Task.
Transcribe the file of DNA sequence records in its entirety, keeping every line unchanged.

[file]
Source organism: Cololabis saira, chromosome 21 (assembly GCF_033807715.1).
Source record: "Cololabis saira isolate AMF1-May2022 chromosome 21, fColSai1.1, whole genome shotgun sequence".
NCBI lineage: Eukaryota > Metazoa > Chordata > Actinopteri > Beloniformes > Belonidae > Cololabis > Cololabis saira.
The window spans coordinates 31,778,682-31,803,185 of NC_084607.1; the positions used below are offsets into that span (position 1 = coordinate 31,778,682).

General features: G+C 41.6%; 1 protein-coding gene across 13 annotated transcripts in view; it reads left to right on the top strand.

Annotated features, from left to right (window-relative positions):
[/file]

Source organism: Cololabis saira, chromosome 21 (assembly GCF_033807715.1).
Source record: "Cololabis saira isolate AMF1-May2022 chromosome 21, fColSai1.1, whole genome shotgun sequence".
NCBI lineage: Eukaryota > Metazoa > Chordata > Actinopteri > Beloniformes > Belonidae > Cololabis > Cololabis saira.
The window spans coordinates 31,778,682-31,803,185 of NC_084607.1; the positions used below are offsets into that span (position 1 = coordinate 31,778,682).

General features: G+C 41.6%; 1 protein-coding gene across 13 annotated transcripts in view; it reads left to right on the top strand.

Annotated features, from left to right (window-relative positions):